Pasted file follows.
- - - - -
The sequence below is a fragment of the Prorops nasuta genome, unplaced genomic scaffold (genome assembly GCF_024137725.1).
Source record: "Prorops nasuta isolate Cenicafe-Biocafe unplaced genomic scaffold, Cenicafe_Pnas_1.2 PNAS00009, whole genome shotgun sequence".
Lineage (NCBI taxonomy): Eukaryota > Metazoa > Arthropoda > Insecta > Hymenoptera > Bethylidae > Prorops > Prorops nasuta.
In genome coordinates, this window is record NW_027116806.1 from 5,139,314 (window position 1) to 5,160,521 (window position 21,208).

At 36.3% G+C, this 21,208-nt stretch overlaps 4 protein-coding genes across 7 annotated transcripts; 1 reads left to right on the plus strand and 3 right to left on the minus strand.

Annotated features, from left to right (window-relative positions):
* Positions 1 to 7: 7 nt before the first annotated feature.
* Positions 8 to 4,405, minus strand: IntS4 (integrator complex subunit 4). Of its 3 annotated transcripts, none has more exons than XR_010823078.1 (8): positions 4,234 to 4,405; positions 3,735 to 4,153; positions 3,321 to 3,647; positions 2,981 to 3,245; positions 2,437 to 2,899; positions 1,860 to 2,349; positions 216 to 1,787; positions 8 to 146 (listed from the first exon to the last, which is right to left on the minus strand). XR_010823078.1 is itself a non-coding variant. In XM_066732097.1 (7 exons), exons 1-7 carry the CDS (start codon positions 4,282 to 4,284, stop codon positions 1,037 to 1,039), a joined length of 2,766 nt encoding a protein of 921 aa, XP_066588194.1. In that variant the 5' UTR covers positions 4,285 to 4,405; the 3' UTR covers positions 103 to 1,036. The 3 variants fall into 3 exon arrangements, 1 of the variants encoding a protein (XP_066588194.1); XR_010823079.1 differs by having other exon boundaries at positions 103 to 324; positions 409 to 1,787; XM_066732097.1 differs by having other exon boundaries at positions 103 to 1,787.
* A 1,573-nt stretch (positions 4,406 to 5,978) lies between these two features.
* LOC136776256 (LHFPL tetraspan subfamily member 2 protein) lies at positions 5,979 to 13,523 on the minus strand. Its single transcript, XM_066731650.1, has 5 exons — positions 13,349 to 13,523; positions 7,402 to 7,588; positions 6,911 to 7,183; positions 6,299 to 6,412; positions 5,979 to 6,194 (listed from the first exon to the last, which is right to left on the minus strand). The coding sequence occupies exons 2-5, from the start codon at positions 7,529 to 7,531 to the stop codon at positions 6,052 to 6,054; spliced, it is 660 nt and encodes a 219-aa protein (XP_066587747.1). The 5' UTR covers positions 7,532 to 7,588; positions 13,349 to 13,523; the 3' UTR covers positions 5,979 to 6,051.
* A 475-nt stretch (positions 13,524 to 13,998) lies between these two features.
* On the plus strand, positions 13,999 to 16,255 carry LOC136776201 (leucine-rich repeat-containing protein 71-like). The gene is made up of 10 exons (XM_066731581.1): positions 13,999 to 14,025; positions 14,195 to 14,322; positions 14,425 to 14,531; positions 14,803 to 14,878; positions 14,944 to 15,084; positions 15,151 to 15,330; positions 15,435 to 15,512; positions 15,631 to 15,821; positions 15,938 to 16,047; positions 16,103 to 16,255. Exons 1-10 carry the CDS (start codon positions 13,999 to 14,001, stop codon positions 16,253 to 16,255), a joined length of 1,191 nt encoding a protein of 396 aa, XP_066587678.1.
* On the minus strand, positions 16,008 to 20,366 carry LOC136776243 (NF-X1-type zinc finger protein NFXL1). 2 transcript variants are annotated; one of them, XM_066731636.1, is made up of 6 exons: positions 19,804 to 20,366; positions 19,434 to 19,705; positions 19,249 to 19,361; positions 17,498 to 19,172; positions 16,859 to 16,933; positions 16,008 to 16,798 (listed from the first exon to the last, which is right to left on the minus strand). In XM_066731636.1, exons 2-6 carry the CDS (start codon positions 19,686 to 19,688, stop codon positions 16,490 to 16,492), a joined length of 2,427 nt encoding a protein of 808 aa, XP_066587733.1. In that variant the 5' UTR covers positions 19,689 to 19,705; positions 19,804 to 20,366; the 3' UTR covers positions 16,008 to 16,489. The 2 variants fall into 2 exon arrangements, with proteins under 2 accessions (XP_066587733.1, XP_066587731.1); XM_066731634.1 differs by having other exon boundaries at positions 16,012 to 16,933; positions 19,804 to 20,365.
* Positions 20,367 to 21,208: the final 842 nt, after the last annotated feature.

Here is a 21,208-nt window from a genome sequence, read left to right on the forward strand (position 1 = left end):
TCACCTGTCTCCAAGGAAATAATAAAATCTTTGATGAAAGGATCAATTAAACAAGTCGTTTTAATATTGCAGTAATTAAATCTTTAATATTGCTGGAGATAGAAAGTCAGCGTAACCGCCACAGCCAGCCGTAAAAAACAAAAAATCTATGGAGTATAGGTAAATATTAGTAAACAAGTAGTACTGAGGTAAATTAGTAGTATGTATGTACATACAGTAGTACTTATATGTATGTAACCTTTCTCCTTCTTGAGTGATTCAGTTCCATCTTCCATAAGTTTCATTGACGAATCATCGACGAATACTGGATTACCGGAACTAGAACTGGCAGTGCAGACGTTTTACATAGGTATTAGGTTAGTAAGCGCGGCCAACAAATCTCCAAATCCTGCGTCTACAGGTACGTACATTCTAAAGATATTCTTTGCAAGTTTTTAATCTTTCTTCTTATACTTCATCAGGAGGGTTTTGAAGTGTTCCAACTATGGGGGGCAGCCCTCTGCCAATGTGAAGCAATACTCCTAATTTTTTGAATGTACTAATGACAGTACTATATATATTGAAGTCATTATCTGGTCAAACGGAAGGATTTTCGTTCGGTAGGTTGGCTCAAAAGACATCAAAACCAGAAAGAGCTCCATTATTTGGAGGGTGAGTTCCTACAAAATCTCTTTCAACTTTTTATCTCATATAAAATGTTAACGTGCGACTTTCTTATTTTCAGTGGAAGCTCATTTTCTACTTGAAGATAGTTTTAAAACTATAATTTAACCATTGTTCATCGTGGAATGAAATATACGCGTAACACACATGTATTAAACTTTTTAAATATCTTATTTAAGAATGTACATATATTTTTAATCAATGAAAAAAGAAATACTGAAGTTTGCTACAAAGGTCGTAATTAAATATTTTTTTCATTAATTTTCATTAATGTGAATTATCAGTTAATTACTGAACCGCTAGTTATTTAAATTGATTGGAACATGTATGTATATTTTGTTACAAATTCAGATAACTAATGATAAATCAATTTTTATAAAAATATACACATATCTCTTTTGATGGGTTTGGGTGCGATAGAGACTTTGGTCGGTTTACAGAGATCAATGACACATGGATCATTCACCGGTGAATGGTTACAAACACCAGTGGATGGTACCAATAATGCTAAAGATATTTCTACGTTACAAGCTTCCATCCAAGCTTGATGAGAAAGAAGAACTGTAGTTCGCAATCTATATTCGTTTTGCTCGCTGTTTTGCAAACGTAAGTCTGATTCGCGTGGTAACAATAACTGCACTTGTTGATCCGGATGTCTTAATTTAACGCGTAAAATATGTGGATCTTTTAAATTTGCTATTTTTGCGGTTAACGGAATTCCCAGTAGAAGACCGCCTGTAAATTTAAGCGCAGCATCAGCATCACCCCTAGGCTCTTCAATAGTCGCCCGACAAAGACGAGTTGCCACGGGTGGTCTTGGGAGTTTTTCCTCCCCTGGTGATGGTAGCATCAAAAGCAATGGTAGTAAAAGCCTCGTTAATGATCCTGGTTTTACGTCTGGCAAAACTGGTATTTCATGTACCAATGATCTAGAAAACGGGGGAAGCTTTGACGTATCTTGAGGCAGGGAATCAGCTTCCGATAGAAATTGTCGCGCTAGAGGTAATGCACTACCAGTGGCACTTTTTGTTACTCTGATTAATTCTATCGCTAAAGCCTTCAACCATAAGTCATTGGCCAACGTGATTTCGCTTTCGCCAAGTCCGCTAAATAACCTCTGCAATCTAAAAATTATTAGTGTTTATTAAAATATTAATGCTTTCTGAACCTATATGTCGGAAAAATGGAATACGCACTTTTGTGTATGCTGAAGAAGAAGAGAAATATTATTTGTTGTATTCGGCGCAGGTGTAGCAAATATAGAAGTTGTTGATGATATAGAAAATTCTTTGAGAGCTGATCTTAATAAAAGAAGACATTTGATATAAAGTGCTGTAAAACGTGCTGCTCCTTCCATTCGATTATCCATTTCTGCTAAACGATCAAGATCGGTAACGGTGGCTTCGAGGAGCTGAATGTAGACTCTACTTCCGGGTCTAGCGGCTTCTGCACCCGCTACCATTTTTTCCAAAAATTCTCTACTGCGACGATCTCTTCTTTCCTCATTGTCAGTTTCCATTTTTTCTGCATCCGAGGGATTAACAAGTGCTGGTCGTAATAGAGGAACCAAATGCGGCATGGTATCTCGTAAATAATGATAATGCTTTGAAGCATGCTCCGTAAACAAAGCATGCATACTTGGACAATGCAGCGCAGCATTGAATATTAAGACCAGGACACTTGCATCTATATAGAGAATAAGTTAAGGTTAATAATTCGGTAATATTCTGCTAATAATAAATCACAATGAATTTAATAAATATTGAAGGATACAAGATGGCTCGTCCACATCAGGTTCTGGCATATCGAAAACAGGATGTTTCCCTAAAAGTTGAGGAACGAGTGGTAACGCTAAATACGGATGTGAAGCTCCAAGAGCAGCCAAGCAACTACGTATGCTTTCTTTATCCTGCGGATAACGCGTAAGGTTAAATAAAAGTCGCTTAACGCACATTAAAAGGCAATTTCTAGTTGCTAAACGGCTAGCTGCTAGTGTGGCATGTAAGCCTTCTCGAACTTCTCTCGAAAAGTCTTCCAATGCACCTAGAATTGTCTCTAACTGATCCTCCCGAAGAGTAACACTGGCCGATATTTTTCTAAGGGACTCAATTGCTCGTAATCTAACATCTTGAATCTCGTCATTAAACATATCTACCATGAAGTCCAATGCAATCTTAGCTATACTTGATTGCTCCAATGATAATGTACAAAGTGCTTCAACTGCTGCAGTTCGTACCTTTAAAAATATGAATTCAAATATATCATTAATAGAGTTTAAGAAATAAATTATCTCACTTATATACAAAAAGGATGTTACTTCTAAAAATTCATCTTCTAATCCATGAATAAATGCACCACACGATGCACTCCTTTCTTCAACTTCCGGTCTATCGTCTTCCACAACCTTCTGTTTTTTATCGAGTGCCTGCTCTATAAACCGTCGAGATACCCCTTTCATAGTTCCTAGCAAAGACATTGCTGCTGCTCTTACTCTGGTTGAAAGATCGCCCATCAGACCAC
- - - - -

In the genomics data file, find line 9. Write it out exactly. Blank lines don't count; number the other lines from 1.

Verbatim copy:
* A 1,573-nt stretch (positions 4,406 to 5,978) lies between these two features.